Liz Bell

What the art-mad, scientific teenager with a social conscience, Liz Bell would do with her life when she arrived at Lancaster to study biological sciences, would have been difficult for anyone - including herself - to predict. 

Now the founder and director of her own education and admissions consultancy, the former Head of Policy for UCAS, has also worked in a range of science roles in the UK and Russia, for the ESRC and for hard-core science organisations. She feels that Lancaster gave her the space to weave together the different threads of her interests.

She says: 'Lancaster broadened my horizons and turned me into a fully-socialised person who could go out and tackle anything I wanted.'

Brought up in London with two much older siblings, Bell had already visited them at other universities long before her time came to choose for herself. She had won a couple of national art competitions as a child, but later felt that the science lab was where it was all happening. So, having spotted a brochure about studying biochemistry, she opted to go to Lancaster to study biological sciences without ever having visited the campus.

Settling into university life was easy because she loved her course and was part of a small group of students. She soon found that the high number of lectures, tutorials and lab based practicals meant that she didn’t have as much social time as some of her humanities friends.

Lectures and practicals she found exciting, particularly those of Professor Steve Hunt. These even involved sessions on nerve toxins.'We were working with curare,' she recalls. 'You would be thinking ‘For goodness sake don’t prick yourself!'

The solid practicality of the course, with plenty of dissection, all done in a small group of really-committed students really appealed to her. Visits from external specialists, such as forensic scientists, began to create a new interest in the wider applications of science. This real world approach permeated the teaching of the entire course.

Although her heavy timetable did not give her as much free time, she made the most of every second she was not working to join the university karate and riding clubs and she also learned to swim during her three years there. She built up a wide circle of friends, many of them in the Afro-Caribbean Society - which put on the best parties on campus and for which she was joint social secretary.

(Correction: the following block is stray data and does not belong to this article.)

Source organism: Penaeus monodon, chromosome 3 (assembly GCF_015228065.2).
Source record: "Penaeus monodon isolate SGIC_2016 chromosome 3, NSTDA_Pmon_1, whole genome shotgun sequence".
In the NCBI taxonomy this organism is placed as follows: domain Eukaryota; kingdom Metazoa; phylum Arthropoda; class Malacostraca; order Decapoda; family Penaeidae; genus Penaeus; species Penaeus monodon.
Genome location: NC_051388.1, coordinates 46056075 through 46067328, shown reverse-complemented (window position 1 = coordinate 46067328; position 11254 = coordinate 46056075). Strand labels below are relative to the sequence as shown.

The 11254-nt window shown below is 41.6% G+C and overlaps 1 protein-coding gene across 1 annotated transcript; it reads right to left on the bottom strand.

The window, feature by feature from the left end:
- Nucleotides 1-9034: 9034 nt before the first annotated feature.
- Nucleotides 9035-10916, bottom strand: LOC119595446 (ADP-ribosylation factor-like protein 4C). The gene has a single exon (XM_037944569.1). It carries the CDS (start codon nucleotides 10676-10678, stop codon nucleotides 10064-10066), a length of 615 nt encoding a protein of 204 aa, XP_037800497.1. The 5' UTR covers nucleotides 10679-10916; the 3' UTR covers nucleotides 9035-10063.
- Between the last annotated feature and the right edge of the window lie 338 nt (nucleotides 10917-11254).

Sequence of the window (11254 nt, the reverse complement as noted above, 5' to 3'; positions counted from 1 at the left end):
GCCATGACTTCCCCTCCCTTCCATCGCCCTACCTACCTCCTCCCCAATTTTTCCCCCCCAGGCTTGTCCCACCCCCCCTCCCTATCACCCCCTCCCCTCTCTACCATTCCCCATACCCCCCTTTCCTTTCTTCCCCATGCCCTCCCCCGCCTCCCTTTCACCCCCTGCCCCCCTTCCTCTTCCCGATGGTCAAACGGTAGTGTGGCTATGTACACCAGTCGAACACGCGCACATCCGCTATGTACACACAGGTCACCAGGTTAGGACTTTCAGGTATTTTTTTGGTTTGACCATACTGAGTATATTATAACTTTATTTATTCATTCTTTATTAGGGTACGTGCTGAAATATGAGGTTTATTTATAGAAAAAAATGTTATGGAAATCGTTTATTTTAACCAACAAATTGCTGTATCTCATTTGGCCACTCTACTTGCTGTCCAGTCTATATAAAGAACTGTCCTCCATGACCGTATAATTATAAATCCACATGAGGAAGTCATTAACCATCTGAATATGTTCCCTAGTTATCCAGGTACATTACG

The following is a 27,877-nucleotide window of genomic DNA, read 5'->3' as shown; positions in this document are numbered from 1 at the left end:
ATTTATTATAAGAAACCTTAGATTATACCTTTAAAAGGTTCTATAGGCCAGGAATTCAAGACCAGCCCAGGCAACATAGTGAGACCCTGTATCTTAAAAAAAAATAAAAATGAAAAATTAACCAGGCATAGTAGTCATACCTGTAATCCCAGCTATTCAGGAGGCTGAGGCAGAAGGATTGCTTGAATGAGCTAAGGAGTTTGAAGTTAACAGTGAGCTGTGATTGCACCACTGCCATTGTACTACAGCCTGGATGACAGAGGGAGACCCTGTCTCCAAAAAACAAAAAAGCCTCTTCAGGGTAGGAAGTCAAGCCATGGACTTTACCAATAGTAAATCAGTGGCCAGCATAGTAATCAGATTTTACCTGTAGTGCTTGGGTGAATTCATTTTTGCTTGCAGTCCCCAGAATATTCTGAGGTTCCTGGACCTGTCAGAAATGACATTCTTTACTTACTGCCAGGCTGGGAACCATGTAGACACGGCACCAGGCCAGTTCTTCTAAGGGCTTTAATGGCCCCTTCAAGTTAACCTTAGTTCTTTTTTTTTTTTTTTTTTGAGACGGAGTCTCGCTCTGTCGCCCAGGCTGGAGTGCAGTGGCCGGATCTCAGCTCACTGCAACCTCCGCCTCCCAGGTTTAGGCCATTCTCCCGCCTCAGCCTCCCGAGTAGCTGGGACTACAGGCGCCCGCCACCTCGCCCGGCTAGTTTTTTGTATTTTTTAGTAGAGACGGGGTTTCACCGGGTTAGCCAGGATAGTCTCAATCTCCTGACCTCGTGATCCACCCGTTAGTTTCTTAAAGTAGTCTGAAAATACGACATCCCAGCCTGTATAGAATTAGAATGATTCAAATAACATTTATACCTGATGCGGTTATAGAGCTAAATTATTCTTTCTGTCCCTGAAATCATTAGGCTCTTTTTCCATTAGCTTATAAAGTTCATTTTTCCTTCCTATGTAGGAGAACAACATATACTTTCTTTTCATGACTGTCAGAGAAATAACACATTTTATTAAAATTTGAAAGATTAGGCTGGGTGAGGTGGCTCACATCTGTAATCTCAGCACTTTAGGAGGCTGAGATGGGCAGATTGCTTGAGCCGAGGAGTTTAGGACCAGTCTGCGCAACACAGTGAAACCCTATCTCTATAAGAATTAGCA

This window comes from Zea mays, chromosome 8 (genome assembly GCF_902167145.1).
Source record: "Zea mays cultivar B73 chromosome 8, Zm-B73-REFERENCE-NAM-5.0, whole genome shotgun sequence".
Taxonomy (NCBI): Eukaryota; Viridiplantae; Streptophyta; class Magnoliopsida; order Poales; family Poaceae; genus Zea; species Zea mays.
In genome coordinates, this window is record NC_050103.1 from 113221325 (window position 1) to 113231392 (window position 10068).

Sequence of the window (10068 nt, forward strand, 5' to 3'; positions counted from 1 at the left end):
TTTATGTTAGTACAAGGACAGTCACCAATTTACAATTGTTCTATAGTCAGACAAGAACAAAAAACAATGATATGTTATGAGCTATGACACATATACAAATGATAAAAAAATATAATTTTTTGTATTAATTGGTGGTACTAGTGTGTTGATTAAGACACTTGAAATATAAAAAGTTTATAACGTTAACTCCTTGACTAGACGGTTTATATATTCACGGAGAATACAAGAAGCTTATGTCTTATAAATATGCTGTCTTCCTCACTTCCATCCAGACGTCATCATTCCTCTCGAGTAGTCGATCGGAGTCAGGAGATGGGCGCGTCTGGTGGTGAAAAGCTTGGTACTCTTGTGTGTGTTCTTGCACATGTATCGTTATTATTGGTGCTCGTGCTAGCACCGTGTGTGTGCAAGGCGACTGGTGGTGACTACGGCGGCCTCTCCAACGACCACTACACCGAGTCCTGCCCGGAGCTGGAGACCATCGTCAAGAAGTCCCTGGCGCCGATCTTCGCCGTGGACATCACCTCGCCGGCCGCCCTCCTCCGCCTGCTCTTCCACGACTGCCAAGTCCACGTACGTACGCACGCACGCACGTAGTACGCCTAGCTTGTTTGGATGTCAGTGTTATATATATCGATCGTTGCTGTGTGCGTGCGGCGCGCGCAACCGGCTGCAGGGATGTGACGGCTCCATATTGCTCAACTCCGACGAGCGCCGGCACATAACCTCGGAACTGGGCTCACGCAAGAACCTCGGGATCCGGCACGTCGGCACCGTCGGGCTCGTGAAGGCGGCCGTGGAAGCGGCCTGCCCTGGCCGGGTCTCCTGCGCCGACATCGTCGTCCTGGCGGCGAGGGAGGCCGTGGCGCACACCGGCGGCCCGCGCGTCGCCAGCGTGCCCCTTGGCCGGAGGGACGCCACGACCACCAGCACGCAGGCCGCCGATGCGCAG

When her time came to leave Lancaster, Bell found she was now more interested in science’s impact on society, policy and research, than what was happening down a microscope. She applied for a sought-after place to study for her Masters at Aston University in the Social Aspects of Science and Technology. At the interview she was grilled on her understanding across a range of sciences - prepared by her broad Lancaster course. She was not only offered a place, but a scholarship too. She then stayed on at Aston and did a PhD in Science and Technology Policy in the Aston Business School. After her PhD she took a job with the Economic and Social Research Council (ESRC) managing, commissioning and funding social science research and postgraduate programmes in the UK. Her time there included a break to take up a Leverhulme Research fellowship with The Oxford Trust and Oxford Innovation Ltd, and ended with a period as Deputy Director of Postgraduate Training.

Her life then took off in a completely unexpected way with a five-year stint in Moscow working for the British Council as Assistant Director Science Engineering and Technology, looking at how to build the right scientific and industrial links between the UK and Russia and helping the Russians to create new science policies and a national innovation system. She had full diplomatic status as First Secretary Science and was routinely hounded by the Russian media. The culmination of her work and the work of the Russian team she led was to help the Russian Ministry of Industry, Science and Technology to write President Putin’s Science and Innovation Plan. She was also the only foreign diplomat to be allowed to see and comment on its first draft. She and her husband also set up a Ki Aikido Club in Moscow which is still thriving.

On her return, her interests in science application took an educational turn in a new job as a Technology Commercialisation Manager at Brunel University followed by six years as Head of Policy and External Affairs for the Physiological Society. She later became Head of Policy for the Universities and Colleges Admission Service (UCAS), where she lobbied on broad national education issues such as widening participation, fair access, student number controls and qualification reform.

Now Bell’s life has taken another turn as she and some ex colleagues from UCAS have pooled their resources to set up a consultancy, EdAd, providing innovative admissions advisory services for educational establishments and government policy makers. She is also still working in research and innovation policy and management at the Institute of Bioengineering at Queen Mary in London.

Bell feels that she is playing to her strengths and that Lancaster has enabled her to do this effectively: ‘I had a top-quality education, but it was also the friends with whom I came out of university and the social engagement that have been so much part of my life.'